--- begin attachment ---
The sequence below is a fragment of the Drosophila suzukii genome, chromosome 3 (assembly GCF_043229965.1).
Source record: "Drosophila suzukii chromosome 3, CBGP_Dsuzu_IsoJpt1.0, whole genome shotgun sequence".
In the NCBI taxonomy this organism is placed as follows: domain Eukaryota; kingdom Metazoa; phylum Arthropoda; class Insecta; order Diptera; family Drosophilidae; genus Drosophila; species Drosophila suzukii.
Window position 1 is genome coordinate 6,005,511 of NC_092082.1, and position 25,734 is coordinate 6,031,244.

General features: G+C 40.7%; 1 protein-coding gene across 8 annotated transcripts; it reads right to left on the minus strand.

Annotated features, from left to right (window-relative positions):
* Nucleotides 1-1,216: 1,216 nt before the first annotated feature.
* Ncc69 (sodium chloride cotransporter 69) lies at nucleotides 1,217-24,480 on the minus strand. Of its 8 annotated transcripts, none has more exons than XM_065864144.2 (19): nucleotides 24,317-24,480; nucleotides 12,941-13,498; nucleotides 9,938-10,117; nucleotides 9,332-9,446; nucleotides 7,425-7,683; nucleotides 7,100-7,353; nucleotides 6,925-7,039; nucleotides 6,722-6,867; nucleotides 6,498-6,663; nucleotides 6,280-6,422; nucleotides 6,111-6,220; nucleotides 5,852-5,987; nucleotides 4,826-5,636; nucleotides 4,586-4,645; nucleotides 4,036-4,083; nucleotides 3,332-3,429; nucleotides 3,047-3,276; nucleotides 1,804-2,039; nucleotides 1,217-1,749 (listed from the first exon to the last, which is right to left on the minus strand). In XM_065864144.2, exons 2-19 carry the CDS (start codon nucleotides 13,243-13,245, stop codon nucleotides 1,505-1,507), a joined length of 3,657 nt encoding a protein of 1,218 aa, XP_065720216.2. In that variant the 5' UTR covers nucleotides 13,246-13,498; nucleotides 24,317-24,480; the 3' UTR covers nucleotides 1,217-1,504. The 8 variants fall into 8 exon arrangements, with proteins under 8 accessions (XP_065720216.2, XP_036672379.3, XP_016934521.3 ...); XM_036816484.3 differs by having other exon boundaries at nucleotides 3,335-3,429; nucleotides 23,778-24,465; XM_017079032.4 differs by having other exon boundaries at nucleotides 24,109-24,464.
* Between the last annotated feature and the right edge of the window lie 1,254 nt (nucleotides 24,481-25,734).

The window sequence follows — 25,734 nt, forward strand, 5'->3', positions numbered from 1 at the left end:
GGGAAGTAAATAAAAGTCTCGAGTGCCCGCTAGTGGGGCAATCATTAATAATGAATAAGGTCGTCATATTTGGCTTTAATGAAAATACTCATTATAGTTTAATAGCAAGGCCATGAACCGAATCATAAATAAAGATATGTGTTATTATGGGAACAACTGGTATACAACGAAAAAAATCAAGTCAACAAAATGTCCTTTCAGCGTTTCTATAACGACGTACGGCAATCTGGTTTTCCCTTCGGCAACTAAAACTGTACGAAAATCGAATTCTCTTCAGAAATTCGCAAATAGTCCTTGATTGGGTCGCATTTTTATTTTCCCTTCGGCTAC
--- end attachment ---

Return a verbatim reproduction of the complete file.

The sequence below is a fragment of the Drosophila suzukii genome, chromosome 3 (assembly GCF_043229965.1).
Source record: "Drosophila suzukii chromosome 3, CBGP_Dsuzu_IsoJpt1.0, whole genome shotgun sequence".
In the NCBI taxonomy this organism is placed as follows: domain Eukaryota; kingdom Metazoa; phylum Arthropoda; class Insecta; order Diptera; family Drosophilidae; genus Drosophila; species Drosophila suzukii.
Window position 1 is genome coordinate 6,005,511 of NC_092082.1, and position 25,734 is coordinate 6,031,244.

General features: G+C 40.7%; 1 protein-coding gene across 8 annotated transcripts; it reads right to left on the minus strand.

Annotated features, from left to right (window-relative positions):
* Nucleotides 1-1,216: 1,216 nt before the first annotated feature.
* Ncc69 (sodium chloride cotransporter 69) lies at nucleotides 1,217-24,480 on the minus strand. Of its 8 annotated transcripts, none has more exons than XM_065864144.2 (19): nucleotides 24,317-24,480; nucleotides 12,941-13,498; nucleotides 9,938-10,117; nucleotides 9,332-9,446; nucleotides 7,425-7,683; nucleotides 7,100-7,353; nucleotides 6,925-7,039; nucleotides 6,722-6,867; nucleotides 6,498-6,663; nucleotides 6,280-6,422; nucleotides 6,111-6,220; nucleotides 5,852-5,987; nucleotides 4,826-5,636; nucleotides 4,586-4,645; nucleotides 4,036-4,083; nucleotides 3,332-3,429; nucleotides 3,047-3,276; nucleotides 1,804-2,039; nucleotides 1,217-1,749 (listed from the first exon to the last, which is right to left on the minus strand). In XM_065864144.2, exons 2-19 carry the CDS (start codon nucleotides 13,243-13,245, stop codon nucleotides 1,505-1,507), a joined length of 3,657 nt encoding a protein of 1,218 aa, XP_065720216.2. In that variant the 5' UTR covers nucleotides 13,246-13,498; nucleotides 24,317-24,480; the 3' UTR covers nucleotides 1,217-1,504. The 8 variants fall into 8 exon arrangements, with proteins under 8 accessions (XP_065720216.2, XP_036672379.3, XP_016934521.3 ...); XM_036816484.3 differs by having other exon boundaries at nucleotides 3,335-3,429; nucleotides 23,778-24,465; XM_017079032.4 differs by having other exon boundaries at nucleotides 24,109-24,464.
* Between the last annotated feature and the right edge of the window lie 1,254 nt (nucleotides 24,481-25,734).

The window sequence follows — 25,734 nt, forward strand, 5'->3', positions numbered from 1 at the left end:
GGGAAGTAAATAAAAGTCTCGAGTGCCCGCTAGTGGGGCAATCATTAATAATGAATAAGGTCGTCATATTTGGCTTTAATGAAAATACTCATTATAGTTTAATAGCAAGGCCATGAACCGAATCATAAATAAAGATATGTGTTATTATGGGAACAACTGGTATACAACGAAAAAAATCAAGTCAACAAAATGTCCTTTCAGCGTTTCTATAACGACGTACGGCAATCTGGTTTTCCCTTCGGCAACTAAAACTGTACGAAAATCGAATTCTCTTCAGAAATTCGCAAATAGTCCTTGATTGGGTCGCATTTTTATTTTCCCTTCGGCTAC